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Consider the vector field $\mathbf F = \langle x+x^3e^y, -3x^2e^y \rangle$ and let $C$ be the circle $x^2 +y^2=5^2$. Let $\mathbf u$ be the unit vector $\dfrac{1}{\sqrt{x^2+y^2}}\langle x,y\rangle$ and $f(x,y) = \mathbf F \cdot \mathbf u$. Evaluate the line integral: $$\int_C f(x,y) \,\mathrm{d}s,$$ where $\mathrm{d}s=\Vert\mathbf r'(t)\Vert \,\mathrm{d}t$.

So I noticed that this is a integral for a scalar field, which then I decided to parameterise the curve $C:\mathbf r(t)=\langle 5\cos(t),5\sin(t)\rangle,t\in[0,2\pi]$, then $\mathbf r'(t)=\langle -5\sin(t),5\cos(t)\rangle $ and $\Vert\mathbf r'(t)\Vert=5$. So,$$ \int_C f(x,y)\,\mathrm{d}s = \int_{0}^{2\pi}\frac{1}{\sqrt{x^2+y^2}}\langle x,y\rangle\cdot\langle x+x^3e^y, -3x^2e^y\rangle \Vert\mathbf r'(t)\Vert\,\mathrm{d}t.$$

Simplification yields:$$ \int_{0}^{2\pi}(25\cos^2(t)+625\cos^4(t)e^{5\sin(t)} -375\cos^2(t)\sin(t)e^{5\sin(t)}) \,\mathrm{d}t,$$ which is kind of impossible to integrate.

I am not sure if there is an easier way to do this question. Upon checking the answer I noticed that Green's theorem was used, I am not sure on how Green's theorem is applicable to a line integral on a scalar field. (I was only thought on how to apply it onto a vector field). Any help on this clarification is really appreciated!

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$\def\vec{\boldsymbol}\def\d{\mathrm{d}}\def\e{\mathrm{e}}$Suppose $D = \{(x, y) \in \mathbb{R}^2 \mid x^2 + y^2 \leqslant 5\}$, then $\partial D = C$. Because $\vec{u}$ is the outer-pointing normal along path $C$, then$$ \vec{u} \,\d s = (\d y, -\d x), $$ and for $\vec{F} = (P, Q) = (x + x^3 \e^y, -3x^2 \e^y) $,$$ \int\limits_C f(x, y) \,\d s = \int\limits_C \vec{F} · \vec{u} \,\d s = \int\limits_C (-Q \,\d x + P \,\d y). $$ By Green's theorem,\begin{align*} &\mathrel{\phantom{=}}{} \int\limits_C (-Q \,\d x + P \,\d y) = \iint\limits_D \left( \frac{\partial P}{\partial x} - \left( -\frac{\partial Q}{\partial y} \right) \right) \,\d x \d y\\ &= \iint\limits_D ((1 + 3x^2 \e^y) - 3x^2 \e^y) \,\d x \d y = \iint\limits_D \d x \d y = 25π. \end{align*}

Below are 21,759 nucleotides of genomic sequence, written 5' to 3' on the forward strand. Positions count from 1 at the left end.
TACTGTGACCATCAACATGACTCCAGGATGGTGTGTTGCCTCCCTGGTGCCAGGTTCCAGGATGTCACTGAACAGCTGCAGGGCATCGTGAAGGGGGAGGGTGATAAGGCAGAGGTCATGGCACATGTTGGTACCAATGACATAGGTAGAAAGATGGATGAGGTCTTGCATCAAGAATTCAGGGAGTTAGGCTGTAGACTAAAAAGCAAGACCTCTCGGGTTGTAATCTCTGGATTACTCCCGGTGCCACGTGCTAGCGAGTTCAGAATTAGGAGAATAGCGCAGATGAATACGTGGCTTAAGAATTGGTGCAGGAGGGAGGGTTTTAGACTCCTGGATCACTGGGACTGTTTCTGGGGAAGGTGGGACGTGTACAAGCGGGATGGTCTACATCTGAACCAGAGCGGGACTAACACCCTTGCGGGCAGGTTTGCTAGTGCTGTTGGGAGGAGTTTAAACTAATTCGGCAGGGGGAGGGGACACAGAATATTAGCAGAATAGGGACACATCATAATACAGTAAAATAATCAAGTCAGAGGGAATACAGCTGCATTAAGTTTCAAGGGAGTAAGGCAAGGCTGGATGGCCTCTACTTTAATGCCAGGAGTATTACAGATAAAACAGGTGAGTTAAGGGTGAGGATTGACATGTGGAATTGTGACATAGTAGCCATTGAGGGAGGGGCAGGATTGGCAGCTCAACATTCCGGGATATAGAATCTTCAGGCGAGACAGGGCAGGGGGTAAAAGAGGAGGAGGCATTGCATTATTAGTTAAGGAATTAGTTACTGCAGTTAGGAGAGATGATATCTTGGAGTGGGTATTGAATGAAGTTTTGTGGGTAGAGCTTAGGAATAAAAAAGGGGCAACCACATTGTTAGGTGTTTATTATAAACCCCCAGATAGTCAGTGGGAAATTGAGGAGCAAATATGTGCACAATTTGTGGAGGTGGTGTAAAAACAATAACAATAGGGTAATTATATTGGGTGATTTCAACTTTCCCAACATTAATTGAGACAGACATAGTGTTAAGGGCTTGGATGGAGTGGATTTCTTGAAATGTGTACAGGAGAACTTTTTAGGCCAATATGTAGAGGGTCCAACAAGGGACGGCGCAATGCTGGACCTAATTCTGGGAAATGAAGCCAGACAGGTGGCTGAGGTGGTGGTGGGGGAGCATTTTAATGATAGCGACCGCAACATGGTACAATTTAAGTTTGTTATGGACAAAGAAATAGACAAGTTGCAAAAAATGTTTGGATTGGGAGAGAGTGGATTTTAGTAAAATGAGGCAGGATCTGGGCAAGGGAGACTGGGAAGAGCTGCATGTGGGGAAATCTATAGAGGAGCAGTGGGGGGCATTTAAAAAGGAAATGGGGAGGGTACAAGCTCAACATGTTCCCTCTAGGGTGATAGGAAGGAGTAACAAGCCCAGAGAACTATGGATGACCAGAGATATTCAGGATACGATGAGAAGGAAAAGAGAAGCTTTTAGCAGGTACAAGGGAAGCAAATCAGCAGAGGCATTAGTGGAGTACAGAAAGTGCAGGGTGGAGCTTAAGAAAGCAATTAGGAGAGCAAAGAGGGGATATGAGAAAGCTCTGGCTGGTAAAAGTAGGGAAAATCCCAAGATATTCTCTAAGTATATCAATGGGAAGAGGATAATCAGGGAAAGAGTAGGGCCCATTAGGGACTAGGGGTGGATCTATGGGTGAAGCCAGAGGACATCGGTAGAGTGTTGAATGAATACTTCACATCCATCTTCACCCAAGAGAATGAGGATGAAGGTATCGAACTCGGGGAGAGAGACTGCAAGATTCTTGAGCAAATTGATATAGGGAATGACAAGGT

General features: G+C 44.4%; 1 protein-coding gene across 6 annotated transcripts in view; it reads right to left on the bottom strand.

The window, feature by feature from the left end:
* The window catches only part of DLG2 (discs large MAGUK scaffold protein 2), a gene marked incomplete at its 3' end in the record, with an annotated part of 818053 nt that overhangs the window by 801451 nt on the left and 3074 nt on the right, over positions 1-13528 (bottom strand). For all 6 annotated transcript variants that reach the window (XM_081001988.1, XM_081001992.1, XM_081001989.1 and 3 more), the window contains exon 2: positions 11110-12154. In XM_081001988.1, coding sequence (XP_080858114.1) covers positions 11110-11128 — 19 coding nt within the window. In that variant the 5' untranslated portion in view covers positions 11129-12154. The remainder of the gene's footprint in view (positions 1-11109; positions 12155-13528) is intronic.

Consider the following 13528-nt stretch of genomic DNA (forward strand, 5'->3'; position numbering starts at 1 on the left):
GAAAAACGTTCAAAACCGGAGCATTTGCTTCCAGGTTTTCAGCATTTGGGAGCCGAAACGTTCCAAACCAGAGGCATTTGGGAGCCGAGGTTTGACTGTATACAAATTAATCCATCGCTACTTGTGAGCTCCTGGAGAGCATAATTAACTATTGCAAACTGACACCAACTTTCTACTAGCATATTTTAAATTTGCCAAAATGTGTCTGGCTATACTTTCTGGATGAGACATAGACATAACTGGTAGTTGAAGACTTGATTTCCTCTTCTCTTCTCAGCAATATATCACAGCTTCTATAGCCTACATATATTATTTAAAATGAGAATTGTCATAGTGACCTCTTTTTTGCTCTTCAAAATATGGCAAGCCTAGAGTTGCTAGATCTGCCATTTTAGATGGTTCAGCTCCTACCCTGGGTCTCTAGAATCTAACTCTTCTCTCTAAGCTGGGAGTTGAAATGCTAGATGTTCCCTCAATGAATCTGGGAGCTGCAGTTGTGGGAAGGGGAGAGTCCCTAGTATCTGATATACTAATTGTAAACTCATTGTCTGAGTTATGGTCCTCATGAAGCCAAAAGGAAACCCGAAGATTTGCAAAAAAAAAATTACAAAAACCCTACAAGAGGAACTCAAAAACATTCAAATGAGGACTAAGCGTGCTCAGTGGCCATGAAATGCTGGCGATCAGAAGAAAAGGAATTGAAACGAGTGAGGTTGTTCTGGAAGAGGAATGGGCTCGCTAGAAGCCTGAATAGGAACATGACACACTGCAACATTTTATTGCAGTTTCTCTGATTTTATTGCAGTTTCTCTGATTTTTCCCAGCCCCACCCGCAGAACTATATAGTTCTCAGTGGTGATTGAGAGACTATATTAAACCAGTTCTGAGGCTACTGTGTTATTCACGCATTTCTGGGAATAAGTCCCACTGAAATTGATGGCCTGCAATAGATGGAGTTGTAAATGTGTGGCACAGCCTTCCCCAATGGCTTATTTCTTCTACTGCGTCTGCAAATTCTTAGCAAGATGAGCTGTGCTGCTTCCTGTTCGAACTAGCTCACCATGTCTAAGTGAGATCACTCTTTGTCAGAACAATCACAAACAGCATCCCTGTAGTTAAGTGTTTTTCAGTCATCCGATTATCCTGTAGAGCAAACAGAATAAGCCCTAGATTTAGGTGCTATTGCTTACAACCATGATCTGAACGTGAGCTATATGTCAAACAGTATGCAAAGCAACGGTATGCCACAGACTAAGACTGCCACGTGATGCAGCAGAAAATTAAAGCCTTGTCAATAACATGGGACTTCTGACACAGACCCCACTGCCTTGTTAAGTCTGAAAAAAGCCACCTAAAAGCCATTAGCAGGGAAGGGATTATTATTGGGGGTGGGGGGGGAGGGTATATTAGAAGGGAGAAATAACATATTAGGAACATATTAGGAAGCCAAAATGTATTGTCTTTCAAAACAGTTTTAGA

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  • $\begingroup$ Thanks for the help! Could I ask how did you obtain u ds = (dy, -dx)? I am not sure how this works. $\endgroup$ – Derp Apr 25 '18 at 14:38
  • $\begingroup$ @Derp In this specific case, this step could be rigorously justified by using the parameterization of $C$ and the parameterized representation of line integral. In fact, as long as $C$ is a $C^1$ curve, this step holds. $\endgroup$ – Saad Apr 25 '18 at 14:55

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